Which departments of the Commission are directly involved in running FP7? Which agencies are involved? How is all this coordinated?
The departments of the Commission directly involved in running FP7 are
Information Society and Media
Mobility and Transport
Education and Culture
Enterprise and Industry
ERCEA (European Research Council Executive Agency),
REA (Research Executive Agency)
The legal framework and more detailed guidance documents are the same for all DGs. For the continuous improvement of documents, processes and systems, there are several inter-DG working groups, chaired by the Research DG. There is also a strong inter-DG governance on IT matters. A Task Force has been established by the Commission to review the coordination mechanisms between the Research DGs. This Task Force also deals with the issue as to how ensure a single audit approach in the research area.
Finally, the Commission President has given a mandate to the Research and Innovation Commissioner Máire Geoghegan-Quinn to chair a group of Commissioners dealing with these subjects.
EU research funding represents 5% of overall public funding in Europe - what steps are being taken to simplify and streamline national funding? How is the Commission involved?
National research funding procedures are compartmentalised in 27 different systems which have evolved separately. Simplifying these national rules is an obvious way of reducing the complex array of different conditions and funding schemes that European researchers are facing. The Commission established in early 2010 a Stakeholder Platform with key EU research funders and beneficiaries, to draw up common principles governing research funding across the EU.
The Commission is helping Member States to set up and manage Joint Programming Initiatives to tackle some grand challenges – the pilot Joint Programming initiative, on neurodegenerative diseases like Alzheimer's, was launched a couple of weeks ago. Commission recommendations have just launched further initiatives on "Agriculture, Food Security and Climate Change", "A Healthy Diet for a Healthy Life" and "Cultural Heritage and Global Change".
Thanks to Commission programmes such as the Marie Curie scheme and initiatives such as the Researchers charter, European researchers increasingly have access to non-national programmes and/or travel to follow their research interests. They are however facing complex barriers. Simpler rules for the Framework Programme - to which all ERA researchers have access - will set benchmarks for national programmes based on best practice.
What will be the mandate for the expert group set up to review FP 7? How does this relate to the simplification proposals?
The mandate for the expert group is wide, as it covers the rationale, the design, the implementation and the impact of FP7. At the same time the mandate highlights the importance of issues such as the impact of FP7 on the European Research Area, the global position of Europe in science and technology, the efficiency of novel measures under FP7, or the role of cross-cutting research to tackle great societal challenges.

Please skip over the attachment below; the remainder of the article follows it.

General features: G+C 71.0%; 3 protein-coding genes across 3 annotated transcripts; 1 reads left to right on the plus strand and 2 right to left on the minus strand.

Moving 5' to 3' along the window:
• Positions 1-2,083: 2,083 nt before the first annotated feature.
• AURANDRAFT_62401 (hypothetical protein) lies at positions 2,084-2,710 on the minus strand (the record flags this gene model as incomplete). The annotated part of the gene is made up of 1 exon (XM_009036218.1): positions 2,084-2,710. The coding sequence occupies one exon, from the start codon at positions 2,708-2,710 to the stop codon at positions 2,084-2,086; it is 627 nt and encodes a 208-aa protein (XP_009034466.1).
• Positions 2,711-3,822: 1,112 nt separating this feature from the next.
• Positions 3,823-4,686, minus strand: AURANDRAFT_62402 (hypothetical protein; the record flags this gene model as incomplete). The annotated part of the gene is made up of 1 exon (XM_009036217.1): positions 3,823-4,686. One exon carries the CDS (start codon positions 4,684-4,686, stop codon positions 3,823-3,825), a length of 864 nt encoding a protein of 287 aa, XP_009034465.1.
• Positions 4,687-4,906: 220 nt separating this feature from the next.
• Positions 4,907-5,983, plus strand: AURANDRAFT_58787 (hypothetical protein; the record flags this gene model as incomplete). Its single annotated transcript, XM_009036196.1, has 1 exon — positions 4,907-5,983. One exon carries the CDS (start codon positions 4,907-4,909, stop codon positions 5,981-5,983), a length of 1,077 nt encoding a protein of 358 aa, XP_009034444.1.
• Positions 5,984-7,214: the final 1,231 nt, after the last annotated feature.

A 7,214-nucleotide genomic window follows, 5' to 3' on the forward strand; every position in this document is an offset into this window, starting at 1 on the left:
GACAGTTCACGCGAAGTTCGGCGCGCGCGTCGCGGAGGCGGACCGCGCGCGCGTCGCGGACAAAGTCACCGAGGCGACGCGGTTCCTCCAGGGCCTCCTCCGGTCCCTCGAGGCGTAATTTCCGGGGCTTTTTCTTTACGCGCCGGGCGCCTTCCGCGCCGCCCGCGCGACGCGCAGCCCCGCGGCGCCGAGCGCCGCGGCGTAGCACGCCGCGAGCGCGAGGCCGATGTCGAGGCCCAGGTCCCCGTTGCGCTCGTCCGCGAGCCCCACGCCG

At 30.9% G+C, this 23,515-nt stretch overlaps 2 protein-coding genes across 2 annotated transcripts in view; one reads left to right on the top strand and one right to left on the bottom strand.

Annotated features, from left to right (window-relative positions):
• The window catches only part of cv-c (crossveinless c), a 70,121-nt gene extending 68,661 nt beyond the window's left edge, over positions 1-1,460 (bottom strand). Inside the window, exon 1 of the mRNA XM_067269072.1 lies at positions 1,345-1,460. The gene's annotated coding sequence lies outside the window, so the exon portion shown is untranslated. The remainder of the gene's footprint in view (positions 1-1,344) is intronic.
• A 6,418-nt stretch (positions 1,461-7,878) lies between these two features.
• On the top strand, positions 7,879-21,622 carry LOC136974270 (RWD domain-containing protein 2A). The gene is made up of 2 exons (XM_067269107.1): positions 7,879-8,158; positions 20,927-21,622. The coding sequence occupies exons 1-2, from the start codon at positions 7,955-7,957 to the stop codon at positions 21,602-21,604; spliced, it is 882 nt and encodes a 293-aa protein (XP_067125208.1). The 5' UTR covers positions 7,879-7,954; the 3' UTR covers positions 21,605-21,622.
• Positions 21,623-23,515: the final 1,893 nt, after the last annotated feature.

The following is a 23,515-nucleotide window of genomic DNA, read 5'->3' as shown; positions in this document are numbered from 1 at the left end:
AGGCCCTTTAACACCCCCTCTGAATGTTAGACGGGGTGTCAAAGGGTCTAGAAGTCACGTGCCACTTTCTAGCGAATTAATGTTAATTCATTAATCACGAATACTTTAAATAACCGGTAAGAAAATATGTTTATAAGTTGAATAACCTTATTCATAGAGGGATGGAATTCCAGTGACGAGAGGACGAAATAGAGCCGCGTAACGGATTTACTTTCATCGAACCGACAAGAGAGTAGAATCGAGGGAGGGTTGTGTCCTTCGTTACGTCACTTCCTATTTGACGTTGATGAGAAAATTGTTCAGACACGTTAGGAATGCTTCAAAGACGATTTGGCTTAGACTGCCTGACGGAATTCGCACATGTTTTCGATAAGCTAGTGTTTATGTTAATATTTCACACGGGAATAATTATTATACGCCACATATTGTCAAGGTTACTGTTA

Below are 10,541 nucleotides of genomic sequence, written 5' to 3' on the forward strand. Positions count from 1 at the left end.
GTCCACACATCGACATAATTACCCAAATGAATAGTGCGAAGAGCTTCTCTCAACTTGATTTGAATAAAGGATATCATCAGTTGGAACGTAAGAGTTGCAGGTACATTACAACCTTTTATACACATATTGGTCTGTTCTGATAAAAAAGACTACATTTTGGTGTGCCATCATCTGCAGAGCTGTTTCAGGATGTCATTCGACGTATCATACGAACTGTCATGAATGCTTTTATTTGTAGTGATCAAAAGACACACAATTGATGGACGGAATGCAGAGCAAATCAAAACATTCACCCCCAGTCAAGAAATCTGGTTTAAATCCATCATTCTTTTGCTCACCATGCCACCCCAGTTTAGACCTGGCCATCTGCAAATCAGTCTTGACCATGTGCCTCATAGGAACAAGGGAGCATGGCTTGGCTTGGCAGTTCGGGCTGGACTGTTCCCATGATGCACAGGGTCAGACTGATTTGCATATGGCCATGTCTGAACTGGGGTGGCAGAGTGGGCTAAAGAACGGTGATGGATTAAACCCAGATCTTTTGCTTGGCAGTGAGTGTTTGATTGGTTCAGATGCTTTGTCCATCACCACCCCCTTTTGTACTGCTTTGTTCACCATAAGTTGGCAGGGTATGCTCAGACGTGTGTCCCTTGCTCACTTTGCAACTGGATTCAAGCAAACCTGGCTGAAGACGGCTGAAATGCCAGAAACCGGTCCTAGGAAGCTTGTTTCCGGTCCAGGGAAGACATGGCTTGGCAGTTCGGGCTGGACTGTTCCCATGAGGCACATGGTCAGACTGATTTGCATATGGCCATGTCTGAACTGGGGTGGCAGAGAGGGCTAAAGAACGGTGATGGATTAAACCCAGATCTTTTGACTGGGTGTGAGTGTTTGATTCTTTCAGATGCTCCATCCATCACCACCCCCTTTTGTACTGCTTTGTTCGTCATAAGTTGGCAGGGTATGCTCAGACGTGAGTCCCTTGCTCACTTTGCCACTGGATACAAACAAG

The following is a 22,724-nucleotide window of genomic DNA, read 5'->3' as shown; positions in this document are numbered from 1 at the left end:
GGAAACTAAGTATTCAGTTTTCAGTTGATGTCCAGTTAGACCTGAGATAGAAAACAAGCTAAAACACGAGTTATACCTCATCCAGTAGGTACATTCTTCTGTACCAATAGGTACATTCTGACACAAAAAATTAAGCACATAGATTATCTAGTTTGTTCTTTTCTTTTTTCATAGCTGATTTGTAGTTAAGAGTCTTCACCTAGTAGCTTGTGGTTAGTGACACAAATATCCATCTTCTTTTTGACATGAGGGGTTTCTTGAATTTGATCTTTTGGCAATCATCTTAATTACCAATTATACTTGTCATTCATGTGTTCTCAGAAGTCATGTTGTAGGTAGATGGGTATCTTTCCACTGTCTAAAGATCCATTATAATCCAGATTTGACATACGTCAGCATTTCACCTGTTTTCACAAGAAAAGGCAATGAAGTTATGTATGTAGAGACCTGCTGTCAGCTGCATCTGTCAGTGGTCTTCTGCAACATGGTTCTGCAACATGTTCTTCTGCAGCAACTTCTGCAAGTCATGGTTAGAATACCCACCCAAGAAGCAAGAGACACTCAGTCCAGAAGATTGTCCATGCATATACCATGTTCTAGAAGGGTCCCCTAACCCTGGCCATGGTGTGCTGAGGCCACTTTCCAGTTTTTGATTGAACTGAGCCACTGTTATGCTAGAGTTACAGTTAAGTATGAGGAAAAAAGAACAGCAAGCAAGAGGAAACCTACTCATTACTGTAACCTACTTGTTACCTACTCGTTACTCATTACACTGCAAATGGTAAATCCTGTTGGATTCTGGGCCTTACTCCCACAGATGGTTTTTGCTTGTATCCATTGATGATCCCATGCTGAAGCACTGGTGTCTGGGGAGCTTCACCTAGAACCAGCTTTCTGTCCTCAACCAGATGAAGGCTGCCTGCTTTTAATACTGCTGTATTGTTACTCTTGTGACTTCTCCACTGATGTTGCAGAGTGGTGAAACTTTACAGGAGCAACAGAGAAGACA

One key issue within the mandate of the expert group is also to assess to what extent simplification measures in FP7 have been effective. This assessment will include fundamental issues like the adequate balance between risk taking and cost of control.
Who are the group members and how were they selected?
The expert group comprises ten independent experts, who have been appointed by the Commission on the basis of their high level of expertise in the fields of research and technological development and their skills in the different fields covered by FP7, combined with the ability to examine science policy questions and analyse the general context.
The group is chaired by Rolf Annerberg, Director General of the Swedish Research Council for Environment, Agricultural Sciences and Spatial Planning (FORMAS).
The "rapporteur" of the group is Professor Iain Begg from the London School of Economics.
The table below presents the membership in this expert group in full detail:
Position / Former Position
FORFAS, Head of Division for Science, Technology & Innovation Policy & STI Awareness Programmes
Director General of the Swedish Research Council for Environment, Agricultural Sciences and Spatial Planning
London School of Economics
Professor at Copenhagen Business School and visiting Professor at Lund University
Director-General of Research Council of Norway
University of Tartu, former Research Minister
Vice-President for Research, Academy of Finland
Head of Information and Communications Division (Siemens corporate Technology)
Université de Liège 'Institut d'Astrophysique des Hautes Energies (GAPHE)
Research manager and CEO at Galilaeus Oy - Visiting Professor of Turku University